BRISTOL - One student representative to the Board of Education recently expressed his concerns over school safety and the availability of adequate testing information.
Logan Zdun, a senior from Bristol Eastern High School, told the board that out of concern over school shootings, he conducted an anonymous survey of BEHS faculty and students, asking if they felt the school was safe and what they suggested to improve safety there.
“The majority of them said it was safe, but there was still a small percentage of faculty and students who felt unsafe,” he said, without citing numbers.
Some of the suggestions he received included having student photo IDs to monitor who is coming into the school, being able to cover windows during a lockdown, additional temporary classroom door locks that can be used during a drill or an emergency, and having walkie talkies available in each hallway.
Zdun had his own suggestion for better monitoring students with behavior issues who are in in-school suspension (ISS), “to ensure the mental health of all students.”
“We were concerned that Logan’s survey might not be representative of a significant number of students and teachers,” said Superintendent Susan Moreau afterward. “Students are not aware of our safety plans, with exception of the evacuation and lock down drills. Nationally, there is a heightened sense of insecurity given the number of school shootings that have occurred. Every school administrator works to make our schools as safe as they can be.”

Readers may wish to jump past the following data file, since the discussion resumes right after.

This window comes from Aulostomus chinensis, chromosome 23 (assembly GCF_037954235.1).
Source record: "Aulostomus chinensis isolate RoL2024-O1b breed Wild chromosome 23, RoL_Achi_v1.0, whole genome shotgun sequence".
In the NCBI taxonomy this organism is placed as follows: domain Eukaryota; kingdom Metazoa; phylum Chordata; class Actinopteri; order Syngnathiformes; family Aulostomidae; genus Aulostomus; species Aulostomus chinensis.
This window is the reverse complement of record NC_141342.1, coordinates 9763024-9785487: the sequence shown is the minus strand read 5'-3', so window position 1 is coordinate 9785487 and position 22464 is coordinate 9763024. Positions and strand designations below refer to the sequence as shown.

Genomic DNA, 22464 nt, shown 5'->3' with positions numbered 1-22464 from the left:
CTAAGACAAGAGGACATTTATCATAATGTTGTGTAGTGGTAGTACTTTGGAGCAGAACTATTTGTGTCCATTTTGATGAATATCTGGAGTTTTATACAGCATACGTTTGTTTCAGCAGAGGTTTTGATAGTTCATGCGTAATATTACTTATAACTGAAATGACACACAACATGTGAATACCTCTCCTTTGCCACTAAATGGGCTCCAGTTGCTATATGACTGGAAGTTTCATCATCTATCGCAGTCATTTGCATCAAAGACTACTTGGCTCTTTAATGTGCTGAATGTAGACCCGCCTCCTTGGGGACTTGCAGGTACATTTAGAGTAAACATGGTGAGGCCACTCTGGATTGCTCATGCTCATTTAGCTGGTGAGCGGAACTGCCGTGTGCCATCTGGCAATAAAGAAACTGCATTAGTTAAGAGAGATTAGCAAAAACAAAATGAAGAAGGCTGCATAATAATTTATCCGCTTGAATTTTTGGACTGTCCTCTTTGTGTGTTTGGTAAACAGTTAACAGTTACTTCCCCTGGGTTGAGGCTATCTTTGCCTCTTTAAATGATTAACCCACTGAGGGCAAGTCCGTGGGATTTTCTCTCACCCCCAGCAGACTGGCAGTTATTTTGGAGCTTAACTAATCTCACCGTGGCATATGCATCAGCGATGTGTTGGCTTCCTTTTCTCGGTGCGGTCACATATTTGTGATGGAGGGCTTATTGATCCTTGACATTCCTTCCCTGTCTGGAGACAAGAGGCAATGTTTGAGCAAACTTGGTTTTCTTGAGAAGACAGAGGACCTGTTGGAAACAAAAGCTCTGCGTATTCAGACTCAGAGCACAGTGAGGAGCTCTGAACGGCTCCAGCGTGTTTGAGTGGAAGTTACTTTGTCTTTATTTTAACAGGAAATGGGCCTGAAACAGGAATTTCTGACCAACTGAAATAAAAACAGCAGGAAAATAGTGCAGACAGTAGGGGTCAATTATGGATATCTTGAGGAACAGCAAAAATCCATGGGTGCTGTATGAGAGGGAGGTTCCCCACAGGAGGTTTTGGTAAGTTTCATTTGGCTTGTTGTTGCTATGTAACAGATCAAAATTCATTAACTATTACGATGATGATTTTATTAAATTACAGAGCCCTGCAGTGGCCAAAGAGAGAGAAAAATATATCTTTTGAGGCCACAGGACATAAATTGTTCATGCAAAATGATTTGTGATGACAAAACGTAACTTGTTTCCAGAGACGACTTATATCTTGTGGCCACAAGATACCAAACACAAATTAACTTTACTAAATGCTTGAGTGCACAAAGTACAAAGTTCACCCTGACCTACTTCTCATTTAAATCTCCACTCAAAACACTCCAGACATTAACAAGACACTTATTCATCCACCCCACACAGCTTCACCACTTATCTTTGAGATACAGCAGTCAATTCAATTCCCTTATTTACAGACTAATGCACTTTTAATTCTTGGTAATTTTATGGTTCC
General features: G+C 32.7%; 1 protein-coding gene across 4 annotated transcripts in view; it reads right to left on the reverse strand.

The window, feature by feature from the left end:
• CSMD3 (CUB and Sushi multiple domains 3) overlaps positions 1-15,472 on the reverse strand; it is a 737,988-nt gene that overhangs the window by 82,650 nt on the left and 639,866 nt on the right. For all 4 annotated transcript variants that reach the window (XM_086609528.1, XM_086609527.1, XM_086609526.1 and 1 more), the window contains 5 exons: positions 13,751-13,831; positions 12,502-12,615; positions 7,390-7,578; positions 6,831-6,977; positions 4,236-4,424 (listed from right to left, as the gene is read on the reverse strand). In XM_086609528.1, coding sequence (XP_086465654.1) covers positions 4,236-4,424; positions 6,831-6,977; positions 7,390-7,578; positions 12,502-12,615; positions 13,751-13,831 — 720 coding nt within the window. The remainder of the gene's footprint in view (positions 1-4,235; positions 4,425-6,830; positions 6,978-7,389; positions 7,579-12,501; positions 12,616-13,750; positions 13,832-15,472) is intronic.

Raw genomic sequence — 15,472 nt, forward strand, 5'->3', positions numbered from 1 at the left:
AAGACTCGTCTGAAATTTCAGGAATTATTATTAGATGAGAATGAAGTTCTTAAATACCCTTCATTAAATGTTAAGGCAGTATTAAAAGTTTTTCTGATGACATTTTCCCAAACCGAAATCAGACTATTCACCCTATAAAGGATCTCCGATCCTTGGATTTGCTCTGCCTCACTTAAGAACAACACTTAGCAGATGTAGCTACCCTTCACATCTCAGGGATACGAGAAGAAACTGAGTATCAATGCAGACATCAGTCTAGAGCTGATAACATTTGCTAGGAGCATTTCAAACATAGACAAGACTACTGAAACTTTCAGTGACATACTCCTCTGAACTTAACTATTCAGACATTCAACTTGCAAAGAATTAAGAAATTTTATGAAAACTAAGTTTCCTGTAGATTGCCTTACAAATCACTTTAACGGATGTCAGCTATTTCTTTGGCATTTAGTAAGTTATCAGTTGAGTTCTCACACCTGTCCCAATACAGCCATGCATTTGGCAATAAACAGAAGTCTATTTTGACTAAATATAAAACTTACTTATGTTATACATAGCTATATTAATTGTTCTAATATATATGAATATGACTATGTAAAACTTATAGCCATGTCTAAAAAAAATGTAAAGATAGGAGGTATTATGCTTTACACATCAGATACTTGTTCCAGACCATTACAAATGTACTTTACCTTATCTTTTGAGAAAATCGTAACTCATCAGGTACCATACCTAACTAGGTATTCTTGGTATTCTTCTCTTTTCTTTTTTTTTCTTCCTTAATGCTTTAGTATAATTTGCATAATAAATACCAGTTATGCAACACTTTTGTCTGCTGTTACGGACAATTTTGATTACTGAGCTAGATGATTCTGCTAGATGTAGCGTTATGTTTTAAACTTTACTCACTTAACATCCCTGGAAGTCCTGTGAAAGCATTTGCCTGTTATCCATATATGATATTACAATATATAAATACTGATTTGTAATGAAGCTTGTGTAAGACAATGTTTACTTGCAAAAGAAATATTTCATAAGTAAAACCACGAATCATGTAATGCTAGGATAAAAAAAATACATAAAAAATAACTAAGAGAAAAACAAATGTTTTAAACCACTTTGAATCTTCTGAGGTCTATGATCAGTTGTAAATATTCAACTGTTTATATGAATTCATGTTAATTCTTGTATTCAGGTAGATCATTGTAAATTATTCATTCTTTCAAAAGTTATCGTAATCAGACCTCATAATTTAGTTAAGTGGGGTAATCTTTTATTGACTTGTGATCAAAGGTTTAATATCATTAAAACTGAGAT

Zdun also told the board he was was concerned about the lack of information available at his school for the ACT, a standardized test used for college admissions.
“We do a great job with making sure everyone, especially juniors and seniors, are informed about all SAT testing dates and where to take them,” he said, but he noted that the ACT is more useful to students who want to apply to colleges on the West Coast.
Those seniors who do want to attend college in the West “have said they’ve had to do a lot of research by themselves on testing day information,” he said. “Senior year is already stressful enough so please let’s make it easier on them.”
“As for ACT scores, we have very few students who take the ACT,” Moreau said. “I agree with Logan that we should publicize ACT test dates for students who may be looking to attend a university that requires that exam.”
Marisa Calvi-Rogers, BEHS principal, reiterated that “most students do not take the ACTs, unless they plan to attend a school in the Midwestern or Western part of the country.”
“Our school counselors conduct planning sessions with our juniors and seniors by visiting their English classrooms,” Calvi-Rogers said. “They provide a variety of information, including information about the ACTs, i.e. what they are, which schools use them instead of SATs, the fees and fee waivers, and how to register.”
“This information was also provided to all parents who attended Senior Planning Night in September. The ACT dates are posted in each school counselor office and also emailed to all juniors (spring) and seniors (fall),” she added.
Susan Corica can be reached at 860-973-1802 or firstname.lastname@example.org.